Mr. Shri Singh submitted that serological testing was not done to prove that the blood found on the clothes was human blood. He argued that the injuries of the Appellant cannot be taken as a circumstance as he is a labourer doing physical work. The learned counsel for the Appellant submitted that the evidence of the accused last seen together with the victim has not been properly appreciated by the Courts below.The learned counsel for the Appellant pointed out that the admissions made by him in the statement under Section 313 CrPC cannot be treated as substantive evidence. According to learned counsel for the Appellant, the chain of circumstances is incomplete and is not consistent with only one hypothesis, proving the guilt of the Appellant. On the sentence of death, the learned counsel for the Appellant submitted that there is violation of the right to fair trial which is guaranteed under Article 21 of the Constitution of India as effective legal assistance was not afforded in the instant case. Sufficient time was not given to the amicus curiae appointed by the Court to cross-examine witnesses and no opportunity was given to the Appellant to submit relevant material before sentencing. Mitigating circumstances have not been taken into consideration. The probability of reformation of the Appellant and the sentence of life imprisonment being unquestionably foreclosed were not taken into account by the Courts below. The learned counsel for the Appellant further argued that the Appellant could not have been convicted under Section 376A IPC. After the amendment in 2013, gang rape was taken out of the ambit of Section 376 (1) and (2) IPC. The prosecution did not produce any evidence to establish any common intention between the Appellant and Satish to commit an offence under Section 376D IPC. Sentence for commission of gang rape is imprisonment for life. Therefore, the imposition of death sentence is unsustainable.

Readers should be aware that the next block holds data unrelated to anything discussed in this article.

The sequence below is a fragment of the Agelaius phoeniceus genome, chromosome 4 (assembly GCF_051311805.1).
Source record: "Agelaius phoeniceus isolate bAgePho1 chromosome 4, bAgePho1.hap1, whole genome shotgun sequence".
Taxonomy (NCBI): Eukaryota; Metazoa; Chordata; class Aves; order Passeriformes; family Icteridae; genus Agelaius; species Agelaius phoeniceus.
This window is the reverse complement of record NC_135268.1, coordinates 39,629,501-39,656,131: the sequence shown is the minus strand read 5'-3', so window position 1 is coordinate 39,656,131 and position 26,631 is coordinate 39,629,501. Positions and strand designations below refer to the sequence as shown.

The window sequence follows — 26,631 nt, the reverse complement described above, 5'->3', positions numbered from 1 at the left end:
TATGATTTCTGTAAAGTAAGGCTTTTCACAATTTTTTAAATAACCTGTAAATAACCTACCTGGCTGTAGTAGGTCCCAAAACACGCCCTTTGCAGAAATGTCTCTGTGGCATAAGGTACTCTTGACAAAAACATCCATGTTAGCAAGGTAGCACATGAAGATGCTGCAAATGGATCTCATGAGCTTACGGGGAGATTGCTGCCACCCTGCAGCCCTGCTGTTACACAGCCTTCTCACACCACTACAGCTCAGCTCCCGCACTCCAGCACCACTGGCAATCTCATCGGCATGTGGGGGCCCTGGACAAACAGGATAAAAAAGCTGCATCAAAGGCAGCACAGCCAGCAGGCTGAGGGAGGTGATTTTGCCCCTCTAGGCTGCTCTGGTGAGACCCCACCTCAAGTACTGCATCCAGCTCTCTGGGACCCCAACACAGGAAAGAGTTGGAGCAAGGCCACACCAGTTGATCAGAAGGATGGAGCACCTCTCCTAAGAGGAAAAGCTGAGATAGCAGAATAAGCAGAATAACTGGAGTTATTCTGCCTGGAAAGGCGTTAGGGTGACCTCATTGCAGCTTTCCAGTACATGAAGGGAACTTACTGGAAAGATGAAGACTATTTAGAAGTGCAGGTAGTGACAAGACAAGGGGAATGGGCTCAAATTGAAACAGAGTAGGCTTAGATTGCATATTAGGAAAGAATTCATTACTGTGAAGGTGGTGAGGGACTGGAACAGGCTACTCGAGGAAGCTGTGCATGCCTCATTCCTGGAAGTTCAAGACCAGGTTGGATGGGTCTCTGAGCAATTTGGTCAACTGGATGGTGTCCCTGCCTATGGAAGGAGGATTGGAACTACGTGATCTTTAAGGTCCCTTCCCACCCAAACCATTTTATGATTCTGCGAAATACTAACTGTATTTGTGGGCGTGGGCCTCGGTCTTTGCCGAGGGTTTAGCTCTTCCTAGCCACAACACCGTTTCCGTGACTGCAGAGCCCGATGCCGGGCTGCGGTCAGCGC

Ms. Ankita Chaudhary, learned Deputy Advocate General for the State of Madhya Pradesh defended the judgments of the Trial Court and the High Court by submitting that there is no break in the chain of events/ circumstances. The medical evidence disclosed brutal rape and murder of the deceased. Scientific evidence clearly showed that Satish committed the offence of rape. Satish and the Appellant were seen together on the evening of 14.04.2017 and they had also visited PW-9 on the next day morning. Satish went missing thereafter and was apprehended in the afternoon. Pursuant to the disclosure statement, the clothes of the Appellant were seized from the cowshed in the house of the Appellant. The learned counsel for the State referred to the injuries on the body of the Appellant which were not explained by him. She also relied upon the DNA report prepared by Forensic Science Laboratory. Referring to the answers given to questions posed to the Appellant during his examination under Section 313 CrPC, the learned counsel for the State relied upon the law laid down by this Court and submitted that mere denial would provide additional link if the circumstances are proved. It was argued by the learned counsel for the State that though the statement under Section 313 CrPC cannot be made the basis for conviction, it can be used as evidence against the accused to the extent it supports the case of the prosecution.